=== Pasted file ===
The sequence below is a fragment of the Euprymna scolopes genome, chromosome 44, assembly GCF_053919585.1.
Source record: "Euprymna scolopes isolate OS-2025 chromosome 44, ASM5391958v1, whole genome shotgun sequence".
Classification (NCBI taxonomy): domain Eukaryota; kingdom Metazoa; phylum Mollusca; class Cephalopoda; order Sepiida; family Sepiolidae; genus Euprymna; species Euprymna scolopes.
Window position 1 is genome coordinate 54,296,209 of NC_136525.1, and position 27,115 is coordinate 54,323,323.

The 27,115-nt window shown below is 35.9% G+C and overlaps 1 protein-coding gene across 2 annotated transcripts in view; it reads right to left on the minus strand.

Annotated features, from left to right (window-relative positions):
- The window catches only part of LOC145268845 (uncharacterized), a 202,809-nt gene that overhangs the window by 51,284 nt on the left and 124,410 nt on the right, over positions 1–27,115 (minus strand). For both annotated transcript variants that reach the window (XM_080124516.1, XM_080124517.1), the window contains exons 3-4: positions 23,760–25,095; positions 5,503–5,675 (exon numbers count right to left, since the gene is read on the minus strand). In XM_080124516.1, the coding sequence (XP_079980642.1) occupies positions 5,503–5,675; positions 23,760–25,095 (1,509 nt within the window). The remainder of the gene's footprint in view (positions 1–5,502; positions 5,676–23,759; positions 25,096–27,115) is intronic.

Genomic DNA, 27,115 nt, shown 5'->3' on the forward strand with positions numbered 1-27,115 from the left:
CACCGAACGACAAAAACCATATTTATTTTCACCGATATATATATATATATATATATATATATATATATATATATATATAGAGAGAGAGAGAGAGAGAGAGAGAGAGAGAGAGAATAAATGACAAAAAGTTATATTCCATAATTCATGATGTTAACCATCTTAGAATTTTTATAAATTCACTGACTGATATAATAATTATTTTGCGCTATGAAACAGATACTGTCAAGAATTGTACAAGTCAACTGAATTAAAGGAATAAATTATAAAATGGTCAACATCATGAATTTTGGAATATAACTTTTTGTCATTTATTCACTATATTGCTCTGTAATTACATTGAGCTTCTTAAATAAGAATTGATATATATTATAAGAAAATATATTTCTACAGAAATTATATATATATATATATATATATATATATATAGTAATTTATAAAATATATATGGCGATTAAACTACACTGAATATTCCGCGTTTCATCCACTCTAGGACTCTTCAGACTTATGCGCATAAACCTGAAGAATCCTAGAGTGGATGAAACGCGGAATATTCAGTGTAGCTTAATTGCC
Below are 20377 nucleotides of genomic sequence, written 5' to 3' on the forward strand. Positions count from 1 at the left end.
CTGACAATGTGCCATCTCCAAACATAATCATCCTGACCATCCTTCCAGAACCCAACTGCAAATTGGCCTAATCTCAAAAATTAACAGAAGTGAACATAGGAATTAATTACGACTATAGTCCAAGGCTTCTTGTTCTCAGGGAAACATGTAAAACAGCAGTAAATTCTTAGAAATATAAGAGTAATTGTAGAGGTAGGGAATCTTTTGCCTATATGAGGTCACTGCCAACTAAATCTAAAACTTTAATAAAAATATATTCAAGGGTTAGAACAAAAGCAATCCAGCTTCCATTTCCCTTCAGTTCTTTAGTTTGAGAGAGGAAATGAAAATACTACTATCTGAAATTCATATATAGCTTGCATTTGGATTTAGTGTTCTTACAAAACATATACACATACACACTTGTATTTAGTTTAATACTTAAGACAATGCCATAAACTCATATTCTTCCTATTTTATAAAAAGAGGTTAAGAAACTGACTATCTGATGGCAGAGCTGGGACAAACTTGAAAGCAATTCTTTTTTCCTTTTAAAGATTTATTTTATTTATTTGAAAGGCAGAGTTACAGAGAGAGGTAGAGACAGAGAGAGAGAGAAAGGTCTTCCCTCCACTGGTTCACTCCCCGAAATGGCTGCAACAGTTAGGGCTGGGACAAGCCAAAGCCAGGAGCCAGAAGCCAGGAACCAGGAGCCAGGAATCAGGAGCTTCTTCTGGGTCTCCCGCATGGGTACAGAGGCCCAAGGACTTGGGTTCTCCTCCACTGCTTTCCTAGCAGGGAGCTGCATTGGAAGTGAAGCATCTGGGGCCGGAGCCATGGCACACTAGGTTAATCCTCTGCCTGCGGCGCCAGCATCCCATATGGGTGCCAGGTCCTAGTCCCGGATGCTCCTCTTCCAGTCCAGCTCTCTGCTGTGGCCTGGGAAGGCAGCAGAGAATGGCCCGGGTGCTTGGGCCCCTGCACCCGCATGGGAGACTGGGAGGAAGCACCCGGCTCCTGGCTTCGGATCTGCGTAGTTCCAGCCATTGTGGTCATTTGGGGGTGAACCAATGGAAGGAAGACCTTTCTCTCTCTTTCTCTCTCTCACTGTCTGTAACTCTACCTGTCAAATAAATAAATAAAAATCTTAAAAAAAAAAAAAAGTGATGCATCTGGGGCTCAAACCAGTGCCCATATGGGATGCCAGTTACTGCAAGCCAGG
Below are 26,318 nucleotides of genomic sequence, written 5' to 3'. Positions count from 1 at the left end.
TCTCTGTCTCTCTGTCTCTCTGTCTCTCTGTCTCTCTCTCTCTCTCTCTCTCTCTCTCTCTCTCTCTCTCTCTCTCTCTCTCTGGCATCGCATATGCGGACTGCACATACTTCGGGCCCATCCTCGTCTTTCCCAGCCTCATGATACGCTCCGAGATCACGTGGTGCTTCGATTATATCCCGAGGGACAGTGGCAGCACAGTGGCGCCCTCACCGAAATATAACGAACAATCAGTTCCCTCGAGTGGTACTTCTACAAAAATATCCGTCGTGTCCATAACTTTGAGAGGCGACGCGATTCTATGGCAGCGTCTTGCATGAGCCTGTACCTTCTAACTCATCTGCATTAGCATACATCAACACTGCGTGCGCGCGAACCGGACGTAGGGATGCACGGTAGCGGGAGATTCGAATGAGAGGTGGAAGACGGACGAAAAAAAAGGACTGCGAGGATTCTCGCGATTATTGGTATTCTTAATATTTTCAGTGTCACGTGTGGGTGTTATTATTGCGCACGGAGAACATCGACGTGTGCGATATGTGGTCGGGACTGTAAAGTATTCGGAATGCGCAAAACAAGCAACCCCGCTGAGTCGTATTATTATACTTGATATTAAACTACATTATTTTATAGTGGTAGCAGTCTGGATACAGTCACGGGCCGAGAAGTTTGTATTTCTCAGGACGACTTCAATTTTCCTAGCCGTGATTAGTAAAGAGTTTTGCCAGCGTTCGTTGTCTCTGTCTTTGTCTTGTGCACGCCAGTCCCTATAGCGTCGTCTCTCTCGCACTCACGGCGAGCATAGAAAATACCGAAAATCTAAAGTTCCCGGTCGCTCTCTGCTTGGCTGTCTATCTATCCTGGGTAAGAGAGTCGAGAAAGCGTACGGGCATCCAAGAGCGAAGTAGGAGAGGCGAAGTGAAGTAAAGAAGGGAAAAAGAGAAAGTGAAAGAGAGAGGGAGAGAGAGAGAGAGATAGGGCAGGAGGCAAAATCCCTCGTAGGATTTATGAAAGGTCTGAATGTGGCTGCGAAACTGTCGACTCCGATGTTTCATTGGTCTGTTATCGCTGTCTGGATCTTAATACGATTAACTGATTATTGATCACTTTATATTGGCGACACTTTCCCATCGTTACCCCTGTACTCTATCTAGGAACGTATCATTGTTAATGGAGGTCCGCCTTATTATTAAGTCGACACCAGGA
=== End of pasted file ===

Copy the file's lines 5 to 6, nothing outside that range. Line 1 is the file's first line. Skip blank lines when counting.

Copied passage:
The 27,115-nt window shown below is 35.9% G+C and overlaps 1 protein-coding gene across 2 annotated transcripts in view; it reads right to left on the minus strand.

Annotated features, from left to right (window-relative positions):